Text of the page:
Buy Mamma Mia! tickets at Telecharge

Listen to Mamma Mia! songs on Spotify


Mamma Mia! opening night cast & crew

Louise Pitre as Donna Sheridan
David W. Keeley as Sam Carmichael
Tina Maddigan as Sophie Sheridan
Joe Machota as Sky
Judy Kaye as Rosie
Karen Mason as Tanya
Ken Marks as Bill Austin
Dean Nolen as Harry Bright
Tonya Doran as Lisa
Sara Inbar as Ali
Mark Price as Pepper
Michael Benjamin Washington as Eddie
Phyllida Lloyd - Director
Catherine Johnson - Book
Björn Ulvaeus - Music and Lyrics
Benny Andersson - Music and Lyrics
Anthony Van Laast - Choreographer
Mark Thompson - Production Design
Howard Harrison - Lighting Design
Andrew Bruce - Sound Design
Bobby Aitken - Sound Design
Paul Huntley - Wig Design
Judy Craymer, Richard East, Björn Ulvaeus, Littlestar Ltd., Andrew Treagus - Producers

Restaurants near Mamma Mia!

  • Restaurants
  • Pizza
  • Hell's Kitchen
  • price 2 of 4

While tourists bumble into Sbarro looking for a New York slice, pizza aficionados have been busy colonizing this pedigreed newcomer—a collaboration between Kesté’s talented Roberto Caporuscio and his decorated Naples mentor, Antonio Starita. Start with tasty bites like the frittatine (a deep-fried spaghetti cake oozing prosciutto cotto and béchamel sauce), before digging into the stellar wood-fired pies, which range from standards such as the Margherita to more creative constructions like the Rachetta, a racket-shaped pizza with a “handle” made of ricotta-stuffed dough. The main event, however, should be the habit-forming Montanara Starita, which gets a quick dip in the deep fryer before hitting the oven to develop its puffy, golden crust. Topped with tomato sauce, basil and intensely smoky buffalo mozzarella, it’s a worthy new addition to the pantheon of classic New York pies.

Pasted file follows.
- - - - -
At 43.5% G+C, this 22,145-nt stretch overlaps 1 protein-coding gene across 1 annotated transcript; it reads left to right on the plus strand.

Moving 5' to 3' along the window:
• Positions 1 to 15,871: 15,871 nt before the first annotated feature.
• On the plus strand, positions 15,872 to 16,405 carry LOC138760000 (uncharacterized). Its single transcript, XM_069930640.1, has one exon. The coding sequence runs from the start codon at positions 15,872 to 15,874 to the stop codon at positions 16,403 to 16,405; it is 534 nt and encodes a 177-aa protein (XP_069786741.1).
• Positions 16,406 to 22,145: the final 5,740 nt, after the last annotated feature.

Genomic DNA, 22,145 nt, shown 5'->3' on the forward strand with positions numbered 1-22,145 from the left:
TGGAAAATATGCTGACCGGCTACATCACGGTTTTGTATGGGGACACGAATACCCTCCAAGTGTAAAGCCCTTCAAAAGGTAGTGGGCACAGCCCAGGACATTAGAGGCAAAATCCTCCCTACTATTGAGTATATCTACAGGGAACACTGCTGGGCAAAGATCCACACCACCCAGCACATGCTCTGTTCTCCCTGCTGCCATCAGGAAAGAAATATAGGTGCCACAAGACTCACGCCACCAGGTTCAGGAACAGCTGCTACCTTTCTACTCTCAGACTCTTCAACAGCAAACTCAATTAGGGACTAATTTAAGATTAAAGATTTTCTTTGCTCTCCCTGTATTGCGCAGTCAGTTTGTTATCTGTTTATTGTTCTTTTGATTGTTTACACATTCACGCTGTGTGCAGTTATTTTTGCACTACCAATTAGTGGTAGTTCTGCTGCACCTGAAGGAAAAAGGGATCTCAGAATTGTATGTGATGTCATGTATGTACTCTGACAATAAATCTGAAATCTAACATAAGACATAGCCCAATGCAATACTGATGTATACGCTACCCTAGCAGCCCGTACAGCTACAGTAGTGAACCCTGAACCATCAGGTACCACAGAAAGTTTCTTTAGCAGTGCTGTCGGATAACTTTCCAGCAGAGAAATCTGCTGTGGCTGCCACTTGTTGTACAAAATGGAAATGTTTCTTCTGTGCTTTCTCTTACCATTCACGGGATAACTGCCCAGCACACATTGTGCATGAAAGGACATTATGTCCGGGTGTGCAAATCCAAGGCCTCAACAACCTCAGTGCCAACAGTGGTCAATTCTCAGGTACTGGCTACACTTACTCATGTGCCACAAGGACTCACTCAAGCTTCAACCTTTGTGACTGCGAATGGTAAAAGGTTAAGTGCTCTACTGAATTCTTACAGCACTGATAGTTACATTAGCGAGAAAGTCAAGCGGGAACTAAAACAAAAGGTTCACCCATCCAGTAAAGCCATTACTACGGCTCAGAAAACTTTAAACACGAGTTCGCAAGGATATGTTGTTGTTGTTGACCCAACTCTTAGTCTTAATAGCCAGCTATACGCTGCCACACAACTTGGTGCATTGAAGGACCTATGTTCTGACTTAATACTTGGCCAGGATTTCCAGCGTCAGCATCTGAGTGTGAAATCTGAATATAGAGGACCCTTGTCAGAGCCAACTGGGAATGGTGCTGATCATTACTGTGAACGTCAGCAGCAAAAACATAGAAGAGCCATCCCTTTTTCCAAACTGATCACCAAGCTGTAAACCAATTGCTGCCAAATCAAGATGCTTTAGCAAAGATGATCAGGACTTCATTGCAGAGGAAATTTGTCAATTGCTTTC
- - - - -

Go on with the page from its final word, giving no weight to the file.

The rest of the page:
• Restaurants
  • Korean
  • Hell's Kitchen
  • price 2 of 4